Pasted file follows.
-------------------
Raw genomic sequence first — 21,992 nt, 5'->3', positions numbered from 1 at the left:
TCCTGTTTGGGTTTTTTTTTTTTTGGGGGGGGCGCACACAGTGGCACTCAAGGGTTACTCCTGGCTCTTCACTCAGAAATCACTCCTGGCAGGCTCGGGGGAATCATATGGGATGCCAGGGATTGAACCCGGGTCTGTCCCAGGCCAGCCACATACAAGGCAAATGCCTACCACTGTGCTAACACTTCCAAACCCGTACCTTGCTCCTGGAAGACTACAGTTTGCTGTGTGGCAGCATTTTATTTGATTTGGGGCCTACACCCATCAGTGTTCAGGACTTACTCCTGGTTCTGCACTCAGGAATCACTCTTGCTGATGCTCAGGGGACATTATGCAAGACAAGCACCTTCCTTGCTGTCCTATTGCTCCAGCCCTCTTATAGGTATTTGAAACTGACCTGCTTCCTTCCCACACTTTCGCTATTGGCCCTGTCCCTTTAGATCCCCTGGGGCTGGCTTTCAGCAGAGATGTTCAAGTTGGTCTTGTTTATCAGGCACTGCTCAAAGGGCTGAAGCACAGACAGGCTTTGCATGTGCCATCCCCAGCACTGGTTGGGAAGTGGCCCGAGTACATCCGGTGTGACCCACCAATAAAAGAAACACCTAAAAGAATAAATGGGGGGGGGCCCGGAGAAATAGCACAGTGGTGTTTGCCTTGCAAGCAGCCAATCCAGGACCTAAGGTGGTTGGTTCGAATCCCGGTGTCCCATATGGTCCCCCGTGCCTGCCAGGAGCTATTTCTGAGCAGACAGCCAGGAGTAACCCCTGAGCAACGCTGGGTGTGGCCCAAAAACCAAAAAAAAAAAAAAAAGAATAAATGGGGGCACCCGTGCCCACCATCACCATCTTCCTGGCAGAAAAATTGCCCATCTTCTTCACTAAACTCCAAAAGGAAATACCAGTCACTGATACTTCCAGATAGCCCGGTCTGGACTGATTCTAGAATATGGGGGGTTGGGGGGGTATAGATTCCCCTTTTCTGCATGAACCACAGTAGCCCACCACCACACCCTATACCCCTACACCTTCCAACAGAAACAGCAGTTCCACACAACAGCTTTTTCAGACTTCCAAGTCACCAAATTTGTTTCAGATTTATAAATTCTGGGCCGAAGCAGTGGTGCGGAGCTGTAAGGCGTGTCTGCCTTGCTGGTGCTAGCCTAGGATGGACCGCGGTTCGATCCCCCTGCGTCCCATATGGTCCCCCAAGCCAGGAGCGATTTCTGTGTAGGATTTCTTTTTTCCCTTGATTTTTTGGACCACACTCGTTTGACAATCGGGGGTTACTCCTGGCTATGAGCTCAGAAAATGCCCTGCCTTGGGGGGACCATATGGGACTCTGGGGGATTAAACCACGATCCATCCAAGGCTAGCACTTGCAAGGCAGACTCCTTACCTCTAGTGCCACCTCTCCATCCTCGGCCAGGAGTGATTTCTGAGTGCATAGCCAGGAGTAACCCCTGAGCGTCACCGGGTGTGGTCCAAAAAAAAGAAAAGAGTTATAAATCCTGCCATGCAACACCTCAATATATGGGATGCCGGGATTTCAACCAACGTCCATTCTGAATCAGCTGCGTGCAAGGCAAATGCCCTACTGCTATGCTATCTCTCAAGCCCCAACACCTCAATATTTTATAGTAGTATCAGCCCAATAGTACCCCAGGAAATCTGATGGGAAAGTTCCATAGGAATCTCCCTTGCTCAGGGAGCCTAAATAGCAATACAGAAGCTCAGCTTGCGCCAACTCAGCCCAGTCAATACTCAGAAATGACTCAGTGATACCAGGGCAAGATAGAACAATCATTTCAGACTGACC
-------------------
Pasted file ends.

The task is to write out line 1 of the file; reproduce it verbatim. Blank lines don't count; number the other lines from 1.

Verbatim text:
Raw genomic sequence first — 21,992 nt, 5'->3', positions numbered from 1 at the left: